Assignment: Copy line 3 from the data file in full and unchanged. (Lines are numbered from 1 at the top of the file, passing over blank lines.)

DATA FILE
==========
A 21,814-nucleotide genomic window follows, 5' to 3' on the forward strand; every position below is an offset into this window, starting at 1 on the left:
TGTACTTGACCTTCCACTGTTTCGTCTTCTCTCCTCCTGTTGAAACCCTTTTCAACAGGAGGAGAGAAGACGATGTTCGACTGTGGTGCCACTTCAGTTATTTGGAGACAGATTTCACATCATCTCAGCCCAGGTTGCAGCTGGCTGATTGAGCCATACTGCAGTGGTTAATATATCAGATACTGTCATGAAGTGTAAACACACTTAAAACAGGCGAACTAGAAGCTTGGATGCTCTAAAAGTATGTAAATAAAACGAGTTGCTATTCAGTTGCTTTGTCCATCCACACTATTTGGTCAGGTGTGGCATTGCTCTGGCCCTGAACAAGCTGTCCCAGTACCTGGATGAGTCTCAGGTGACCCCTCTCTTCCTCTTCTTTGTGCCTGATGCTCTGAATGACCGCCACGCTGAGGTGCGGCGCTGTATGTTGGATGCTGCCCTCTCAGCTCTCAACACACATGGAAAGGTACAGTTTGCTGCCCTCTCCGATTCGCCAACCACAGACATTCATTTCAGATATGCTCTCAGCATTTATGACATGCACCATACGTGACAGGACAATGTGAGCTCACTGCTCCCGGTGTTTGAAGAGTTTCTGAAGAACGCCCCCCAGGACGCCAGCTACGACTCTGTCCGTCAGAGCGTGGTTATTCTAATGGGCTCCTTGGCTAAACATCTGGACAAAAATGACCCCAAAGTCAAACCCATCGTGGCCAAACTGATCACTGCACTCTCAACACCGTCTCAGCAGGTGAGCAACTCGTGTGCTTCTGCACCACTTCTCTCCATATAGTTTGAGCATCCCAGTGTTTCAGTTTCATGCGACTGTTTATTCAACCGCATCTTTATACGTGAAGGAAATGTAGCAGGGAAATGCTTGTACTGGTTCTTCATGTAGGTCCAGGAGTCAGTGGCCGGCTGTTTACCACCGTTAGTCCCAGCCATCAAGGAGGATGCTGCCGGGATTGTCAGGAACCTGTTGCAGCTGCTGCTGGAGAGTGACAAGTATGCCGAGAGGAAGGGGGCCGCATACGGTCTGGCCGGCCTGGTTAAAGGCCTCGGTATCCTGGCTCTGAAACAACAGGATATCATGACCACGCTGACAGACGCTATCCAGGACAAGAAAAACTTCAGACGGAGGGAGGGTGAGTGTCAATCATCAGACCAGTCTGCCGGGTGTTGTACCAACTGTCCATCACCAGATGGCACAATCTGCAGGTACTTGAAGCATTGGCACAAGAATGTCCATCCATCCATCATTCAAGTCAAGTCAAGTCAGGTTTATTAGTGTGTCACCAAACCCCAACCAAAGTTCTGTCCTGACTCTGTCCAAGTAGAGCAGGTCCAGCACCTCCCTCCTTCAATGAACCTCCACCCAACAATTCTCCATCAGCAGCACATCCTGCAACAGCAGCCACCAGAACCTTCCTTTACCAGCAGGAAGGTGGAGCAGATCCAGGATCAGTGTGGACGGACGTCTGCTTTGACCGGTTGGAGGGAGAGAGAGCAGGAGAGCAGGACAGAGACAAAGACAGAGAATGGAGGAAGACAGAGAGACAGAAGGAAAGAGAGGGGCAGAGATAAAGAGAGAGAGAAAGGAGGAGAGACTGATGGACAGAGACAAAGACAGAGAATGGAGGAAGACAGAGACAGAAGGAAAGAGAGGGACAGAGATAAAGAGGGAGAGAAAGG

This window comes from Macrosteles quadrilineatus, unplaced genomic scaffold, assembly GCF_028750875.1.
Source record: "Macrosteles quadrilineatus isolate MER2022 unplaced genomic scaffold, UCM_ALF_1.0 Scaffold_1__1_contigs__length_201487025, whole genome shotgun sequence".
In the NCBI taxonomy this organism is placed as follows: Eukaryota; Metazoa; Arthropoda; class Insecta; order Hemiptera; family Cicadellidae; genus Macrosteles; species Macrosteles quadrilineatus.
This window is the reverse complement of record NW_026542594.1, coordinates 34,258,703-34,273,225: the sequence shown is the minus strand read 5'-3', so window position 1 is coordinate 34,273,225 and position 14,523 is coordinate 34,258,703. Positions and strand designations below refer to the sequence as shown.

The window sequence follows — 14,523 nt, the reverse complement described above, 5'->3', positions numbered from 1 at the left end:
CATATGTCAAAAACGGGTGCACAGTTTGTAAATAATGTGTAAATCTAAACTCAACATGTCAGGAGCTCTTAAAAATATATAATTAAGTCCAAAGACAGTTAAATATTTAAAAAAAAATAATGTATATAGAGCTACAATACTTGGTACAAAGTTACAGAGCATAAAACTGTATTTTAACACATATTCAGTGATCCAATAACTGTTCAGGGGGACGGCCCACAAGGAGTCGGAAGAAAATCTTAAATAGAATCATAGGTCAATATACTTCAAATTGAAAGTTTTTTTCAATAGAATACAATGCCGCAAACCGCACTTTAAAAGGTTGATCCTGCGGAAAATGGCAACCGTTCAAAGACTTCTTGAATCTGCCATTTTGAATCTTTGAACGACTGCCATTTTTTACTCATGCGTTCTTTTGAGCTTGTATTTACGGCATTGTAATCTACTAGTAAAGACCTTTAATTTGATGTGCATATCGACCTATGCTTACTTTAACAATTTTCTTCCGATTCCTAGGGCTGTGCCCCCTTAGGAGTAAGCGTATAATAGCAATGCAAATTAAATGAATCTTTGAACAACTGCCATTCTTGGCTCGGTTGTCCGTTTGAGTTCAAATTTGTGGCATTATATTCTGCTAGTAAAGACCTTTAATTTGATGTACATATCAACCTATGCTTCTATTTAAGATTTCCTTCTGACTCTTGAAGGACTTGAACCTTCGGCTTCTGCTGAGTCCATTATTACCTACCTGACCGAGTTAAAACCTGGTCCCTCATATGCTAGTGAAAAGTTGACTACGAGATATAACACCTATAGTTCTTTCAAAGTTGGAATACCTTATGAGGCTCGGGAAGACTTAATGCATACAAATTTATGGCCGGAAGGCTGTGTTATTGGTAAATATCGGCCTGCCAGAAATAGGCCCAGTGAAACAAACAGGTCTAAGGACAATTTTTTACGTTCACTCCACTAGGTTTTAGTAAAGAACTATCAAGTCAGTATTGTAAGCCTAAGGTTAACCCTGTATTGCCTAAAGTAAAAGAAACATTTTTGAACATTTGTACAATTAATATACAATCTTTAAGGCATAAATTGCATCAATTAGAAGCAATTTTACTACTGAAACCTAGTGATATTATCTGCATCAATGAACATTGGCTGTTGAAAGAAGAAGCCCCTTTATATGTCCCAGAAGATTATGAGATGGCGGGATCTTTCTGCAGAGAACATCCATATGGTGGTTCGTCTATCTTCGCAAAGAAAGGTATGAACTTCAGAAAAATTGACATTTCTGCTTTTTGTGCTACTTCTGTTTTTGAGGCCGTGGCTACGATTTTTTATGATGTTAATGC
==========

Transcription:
This window comes from Macrosteles quadrilineatus, unplaced genomic scaffold, assembly GCF_028750875.1.